The next six miles to the next aid stop would be quite the rollercoaster with several changes in terrain. I followed a creek for a while, then a woodsy, rolling section, then along what look like some kind of bird sanctuary area that spit you out at Lula Falls. Here I had to stop and take in the view. Lula Falls is beautiful and even with the icicles on the edges of the falls, the water was rushing down into the gorge below. From here, I could look up to the other side and see where we had come from down the trail earlier. Leaving the falls behind, I was with other runners again and together we tackled a short but very steep section that some one had laid out ropes for us to use. Past the climb, we would come out on to a ridge with great views. We followed the ridgeline for a couple of miles until we then had to descend again. again, we ended up down by a creek and the trail wound its way along it.

Lula Falls
It was at this point that I started wondering about the lead runners coming at me. Sure enough, within a few minutes here came the leader. He looked really good and fresh. It wasn't hard to guess that he would hold onto to his lead. We exchanged words of encouragement and it would be a while before I saw the second place runner.

Soon enough, I came to the aid station at mile 34. I was hurting a bit at this point. I saw Kena and Tom again and Tom would have a grilled cheese sandwich waiting for me. This dude saved my life the year before at the Pine Mountain 40 Miler and here he was doing it again. That sandwich was awesome! He told me he would have another one for me when I came by next. Just the thing to get me going!

The next section was a 4-5 mile loop that wound back to the same aid stop. It was on this loop I had a bit of a bonk moment. I somehow was running along with kathleen who I had run with earlier in the day and we were both feeling it. The first half of the loop is mostly an incline and that didn't help. Then the second half of that short loop was tricky footing along a creekside trail that someone had named Scrawny Trail, but I swear it had nothing scrawny about it. I was looking forward to getting off this loop and was thinking of Tom's grilled cheese sandwich. I reached the aid station again and claimed my prize.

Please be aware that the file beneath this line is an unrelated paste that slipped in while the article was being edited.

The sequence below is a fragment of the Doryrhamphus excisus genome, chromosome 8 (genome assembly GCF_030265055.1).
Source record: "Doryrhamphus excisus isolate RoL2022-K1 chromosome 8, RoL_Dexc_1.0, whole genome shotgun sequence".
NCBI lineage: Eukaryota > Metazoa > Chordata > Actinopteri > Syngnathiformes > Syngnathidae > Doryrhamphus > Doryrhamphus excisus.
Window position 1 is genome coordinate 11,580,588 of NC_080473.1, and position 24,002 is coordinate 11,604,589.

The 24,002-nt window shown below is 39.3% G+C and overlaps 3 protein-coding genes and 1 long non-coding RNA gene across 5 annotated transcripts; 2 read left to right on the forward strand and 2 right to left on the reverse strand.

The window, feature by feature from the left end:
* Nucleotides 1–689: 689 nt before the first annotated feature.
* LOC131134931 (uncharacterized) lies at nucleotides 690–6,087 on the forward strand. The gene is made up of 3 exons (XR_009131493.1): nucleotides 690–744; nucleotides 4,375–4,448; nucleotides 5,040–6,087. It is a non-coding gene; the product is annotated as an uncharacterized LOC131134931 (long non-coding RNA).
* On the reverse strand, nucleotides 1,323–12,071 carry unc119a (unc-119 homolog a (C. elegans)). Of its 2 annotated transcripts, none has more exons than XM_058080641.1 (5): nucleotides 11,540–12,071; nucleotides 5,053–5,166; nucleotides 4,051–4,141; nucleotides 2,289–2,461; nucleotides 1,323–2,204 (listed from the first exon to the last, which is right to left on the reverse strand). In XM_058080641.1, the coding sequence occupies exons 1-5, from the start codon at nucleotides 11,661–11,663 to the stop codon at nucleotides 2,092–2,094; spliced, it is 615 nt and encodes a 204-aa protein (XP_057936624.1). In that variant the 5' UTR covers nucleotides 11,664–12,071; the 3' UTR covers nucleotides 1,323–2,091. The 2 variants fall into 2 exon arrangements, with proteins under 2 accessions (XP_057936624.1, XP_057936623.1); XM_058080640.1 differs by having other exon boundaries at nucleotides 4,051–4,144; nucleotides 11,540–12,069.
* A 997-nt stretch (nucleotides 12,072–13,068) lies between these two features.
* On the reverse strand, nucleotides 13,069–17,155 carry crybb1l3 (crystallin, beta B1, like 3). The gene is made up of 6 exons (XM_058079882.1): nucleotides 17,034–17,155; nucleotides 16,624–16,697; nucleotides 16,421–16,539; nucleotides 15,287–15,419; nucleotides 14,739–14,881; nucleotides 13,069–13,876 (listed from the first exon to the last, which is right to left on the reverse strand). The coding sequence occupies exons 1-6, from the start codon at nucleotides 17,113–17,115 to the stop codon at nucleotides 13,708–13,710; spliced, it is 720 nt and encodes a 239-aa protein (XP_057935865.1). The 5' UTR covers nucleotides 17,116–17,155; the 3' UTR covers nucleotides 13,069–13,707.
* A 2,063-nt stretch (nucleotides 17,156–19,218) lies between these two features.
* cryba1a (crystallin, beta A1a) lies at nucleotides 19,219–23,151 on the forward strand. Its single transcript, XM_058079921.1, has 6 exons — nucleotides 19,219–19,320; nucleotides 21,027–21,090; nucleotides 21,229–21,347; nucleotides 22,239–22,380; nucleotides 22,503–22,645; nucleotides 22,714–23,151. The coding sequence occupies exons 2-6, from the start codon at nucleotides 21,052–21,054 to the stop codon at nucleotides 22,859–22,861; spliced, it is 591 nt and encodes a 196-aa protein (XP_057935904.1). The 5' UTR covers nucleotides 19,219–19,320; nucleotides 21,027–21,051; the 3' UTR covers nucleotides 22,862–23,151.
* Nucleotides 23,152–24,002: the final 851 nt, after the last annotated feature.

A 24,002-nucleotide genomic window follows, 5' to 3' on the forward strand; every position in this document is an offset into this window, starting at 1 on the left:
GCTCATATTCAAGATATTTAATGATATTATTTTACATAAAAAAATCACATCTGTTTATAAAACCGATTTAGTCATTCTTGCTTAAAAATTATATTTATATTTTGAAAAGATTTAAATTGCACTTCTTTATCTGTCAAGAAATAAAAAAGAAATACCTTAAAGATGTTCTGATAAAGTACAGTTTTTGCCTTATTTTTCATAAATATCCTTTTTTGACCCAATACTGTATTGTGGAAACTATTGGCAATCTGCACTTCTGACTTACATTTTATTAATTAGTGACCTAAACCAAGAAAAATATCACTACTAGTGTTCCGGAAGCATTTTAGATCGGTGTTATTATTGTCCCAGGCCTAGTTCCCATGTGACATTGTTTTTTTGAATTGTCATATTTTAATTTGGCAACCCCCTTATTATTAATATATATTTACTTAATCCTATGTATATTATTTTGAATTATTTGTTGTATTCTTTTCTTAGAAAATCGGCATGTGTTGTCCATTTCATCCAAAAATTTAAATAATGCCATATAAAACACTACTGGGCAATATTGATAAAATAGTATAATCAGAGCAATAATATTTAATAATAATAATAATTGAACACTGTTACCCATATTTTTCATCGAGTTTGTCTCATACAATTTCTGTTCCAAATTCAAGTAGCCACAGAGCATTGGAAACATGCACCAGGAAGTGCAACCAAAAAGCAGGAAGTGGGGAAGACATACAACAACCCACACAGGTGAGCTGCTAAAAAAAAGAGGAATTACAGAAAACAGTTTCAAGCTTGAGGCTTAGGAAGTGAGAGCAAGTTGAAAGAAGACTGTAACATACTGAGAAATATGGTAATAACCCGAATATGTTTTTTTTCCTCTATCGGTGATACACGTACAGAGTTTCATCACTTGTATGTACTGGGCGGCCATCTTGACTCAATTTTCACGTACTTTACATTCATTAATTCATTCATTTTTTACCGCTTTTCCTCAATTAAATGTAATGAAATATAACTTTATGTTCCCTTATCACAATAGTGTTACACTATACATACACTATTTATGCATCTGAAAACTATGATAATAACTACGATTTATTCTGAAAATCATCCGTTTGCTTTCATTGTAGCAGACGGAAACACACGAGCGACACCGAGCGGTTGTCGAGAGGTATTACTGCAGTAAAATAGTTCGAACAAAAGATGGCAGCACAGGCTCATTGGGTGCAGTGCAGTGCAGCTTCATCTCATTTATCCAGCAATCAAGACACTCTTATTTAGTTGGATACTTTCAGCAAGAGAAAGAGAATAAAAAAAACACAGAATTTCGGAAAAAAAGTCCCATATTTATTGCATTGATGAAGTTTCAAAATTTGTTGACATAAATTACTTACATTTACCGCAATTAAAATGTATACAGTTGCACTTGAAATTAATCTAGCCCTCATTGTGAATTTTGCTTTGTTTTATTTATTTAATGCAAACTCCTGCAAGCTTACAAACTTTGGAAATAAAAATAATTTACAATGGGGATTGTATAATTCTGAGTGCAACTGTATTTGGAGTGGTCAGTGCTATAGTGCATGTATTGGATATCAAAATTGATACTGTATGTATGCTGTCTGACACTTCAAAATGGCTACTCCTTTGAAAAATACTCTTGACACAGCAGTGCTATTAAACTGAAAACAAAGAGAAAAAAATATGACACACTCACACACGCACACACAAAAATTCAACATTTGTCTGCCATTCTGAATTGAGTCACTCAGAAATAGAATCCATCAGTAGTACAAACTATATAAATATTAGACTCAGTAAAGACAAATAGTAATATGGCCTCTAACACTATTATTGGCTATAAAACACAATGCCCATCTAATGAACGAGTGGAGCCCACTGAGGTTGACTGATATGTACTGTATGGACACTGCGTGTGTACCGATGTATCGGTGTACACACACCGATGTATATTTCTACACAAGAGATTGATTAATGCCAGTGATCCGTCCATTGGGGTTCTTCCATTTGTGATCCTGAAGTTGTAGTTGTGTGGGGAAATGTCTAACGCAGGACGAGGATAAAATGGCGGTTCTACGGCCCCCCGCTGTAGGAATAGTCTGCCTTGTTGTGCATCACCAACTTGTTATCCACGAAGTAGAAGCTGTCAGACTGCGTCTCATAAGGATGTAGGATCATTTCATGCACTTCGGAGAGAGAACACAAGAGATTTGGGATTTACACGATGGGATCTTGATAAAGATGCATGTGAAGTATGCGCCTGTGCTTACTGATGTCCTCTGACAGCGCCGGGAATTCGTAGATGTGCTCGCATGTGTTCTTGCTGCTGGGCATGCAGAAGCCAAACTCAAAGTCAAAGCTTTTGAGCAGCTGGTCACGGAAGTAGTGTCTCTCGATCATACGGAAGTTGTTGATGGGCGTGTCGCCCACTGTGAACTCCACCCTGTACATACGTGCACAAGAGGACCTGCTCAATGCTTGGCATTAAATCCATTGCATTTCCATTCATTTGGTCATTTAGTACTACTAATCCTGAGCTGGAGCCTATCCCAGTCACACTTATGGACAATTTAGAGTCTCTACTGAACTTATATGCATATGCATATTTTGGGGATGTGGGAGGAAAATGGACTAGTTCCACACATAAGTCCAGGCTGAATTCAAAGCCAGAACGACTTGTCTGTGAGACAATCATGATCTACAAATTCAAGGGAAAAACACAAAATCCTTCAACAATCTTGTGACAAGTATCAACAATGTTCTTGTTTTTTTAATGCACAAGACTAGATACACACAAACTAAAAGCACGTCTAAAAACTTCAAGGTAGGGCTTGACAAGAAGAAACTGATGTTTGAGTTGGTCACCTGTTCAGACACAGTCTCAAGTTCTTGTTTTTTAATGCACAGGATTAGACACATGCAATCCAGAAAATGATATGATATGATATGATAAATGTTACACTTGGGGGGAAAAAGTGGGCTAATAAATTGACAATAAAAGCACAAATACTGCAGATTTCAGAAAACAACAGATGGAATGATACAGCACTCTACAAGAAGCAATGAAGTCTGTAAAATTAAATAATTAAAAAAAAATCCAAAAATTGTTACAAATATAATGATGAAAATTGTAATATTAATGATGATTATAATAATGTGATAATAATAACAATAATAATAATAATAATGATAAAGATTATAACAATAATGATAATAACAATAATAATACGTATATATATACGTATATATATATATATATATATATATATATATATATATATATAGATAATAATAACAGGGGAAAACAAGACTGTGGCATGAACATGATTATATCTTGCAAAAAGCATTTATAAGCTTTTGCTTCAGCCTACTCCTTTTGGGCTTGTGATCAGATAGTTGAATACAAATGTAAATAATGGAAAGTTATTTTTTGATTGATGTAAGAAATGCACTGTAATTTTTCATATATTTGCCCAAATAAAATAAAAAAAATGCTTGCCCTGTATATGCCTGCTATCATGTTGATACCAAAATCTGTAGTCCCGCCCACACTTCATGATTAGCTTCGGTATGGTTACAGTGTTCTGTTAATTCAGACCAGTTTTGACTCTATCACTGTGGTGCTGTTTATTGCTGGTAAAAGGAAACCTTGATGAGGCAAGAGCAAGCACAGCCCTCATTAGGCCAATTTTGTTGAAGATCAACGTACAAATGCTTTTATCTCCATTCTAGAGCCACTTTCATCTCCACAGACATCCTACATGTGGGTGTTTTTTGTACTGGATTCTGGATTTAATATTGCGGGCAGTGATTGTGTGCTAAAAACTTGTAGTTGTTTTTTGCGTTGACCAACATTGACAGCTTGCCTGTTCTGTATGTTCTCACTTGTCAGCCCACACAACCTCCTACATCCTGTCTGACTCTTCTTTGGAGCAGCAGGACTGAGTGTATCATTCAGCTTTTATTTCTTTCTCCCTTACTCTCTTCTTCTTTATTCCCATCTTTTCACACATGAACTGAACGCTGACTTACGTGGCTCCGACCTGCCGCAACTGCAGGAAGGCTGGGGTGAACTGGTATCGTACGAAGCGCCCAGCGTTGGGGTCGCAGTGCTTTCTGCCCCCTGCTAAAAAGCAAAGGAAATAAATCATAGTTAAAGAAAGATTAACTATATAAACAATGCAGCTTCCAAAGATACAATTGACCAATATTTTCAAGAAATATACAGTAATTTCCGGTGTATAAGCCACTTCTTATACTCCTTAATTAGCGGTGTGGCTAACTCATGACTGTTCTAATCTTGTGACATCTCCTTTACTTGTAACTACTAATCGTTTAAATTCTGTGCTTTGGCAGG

I was at mile 38 or so. Just 12 or so to go, but now I knew the terrain and I knew that there was quite a bit of climbing left to do. Also, my pace had dropped off considerably from earlier in the race. Still, mentally I was in good spirits despite the tough moment experienced on the short loop. I left the aid station, and Kena and Tom, munching on my sandwich. Once back on the trail, I just focused on timing my running and walking right. I eventually got back on the ridge top and followed it down to the short, steep drop. I once again ran by Lula Falls and was soon back at the aid station at Lula Lake. Ah, just six more miles to go.

I chatted with the folks at the aid stop for a minute while I ate some more potatoes and had some Coke (the best ultra race drink ever, period). When leaving the aid stop this time, I wasn't paying attention and I started running up a gravel road. I was going along for a few minutes when I realzied that we never came down this road earlier on the approach to the Lula Lake aid station. You hate to admit this to yourself after you've been running for so many hours, but I had to retrace my steps until I was almost back at the aid stop again. I saw where the markers pointed up the trail and I got back on course. It sucks to lose time like that but it's all part of the experience.

Just finished and checking out the swag.
Up and up I went. This other runner I had seen earlier caught up to me and passed me and I would focus on keeping him in my sights for as long as possible. Daylight was also starting to fade and it became my goal to finish before dark. I was gonna cut it close. I did alot of walking at this point, mainly due to the climbing. I kept thinking I would come out into the muddy powerline section soon, but with every turn of the trail I would be disappointed. I kept that other runner in view and eventually I could see the clearing. a few more steps and I was out in the open again onto the powerline cut out. The sun was going down and I had to turn on my headlamp. So much for finishing before dark, but I knew I was almost there. The trail left the powerline and back into the woods along the creek we ran by earlier. Another climb and I could see lights. I knew I was close. I looked back and I could see two headlamp beams coming up behind me. I made it my mission to not let them catch me. I pushed on that last mile and I was glad to come out onto the road where the finish area was located. I could see the finish line and I looked back again. I could still see the two headlamp beams but they were still on the trail and a bit farther down the hill. I was good to go. As I neared the finish, I noticed the clock was nearing 10:30. 10:29:50... 10:29:51... 10:29:52... I grit my teeth. 10:29:56... 10:29:57... 10:29:58... Almost there. 10:29:59... Nope. I ended up finishing in 10:30:05.

I was happy with that time. I came in to the race thinking I would run somewhere between 10 to 11 hours and I basically split it right down the middle. Earlier in the day when I came in to mile 22 at around 4:00, I contemplated a sub-10 hour time, but I knew I would pay for the pace on the first half. No negative split on this race. Not even close. Still, I was really happy with the run and I felt that I managed a good race for the most part.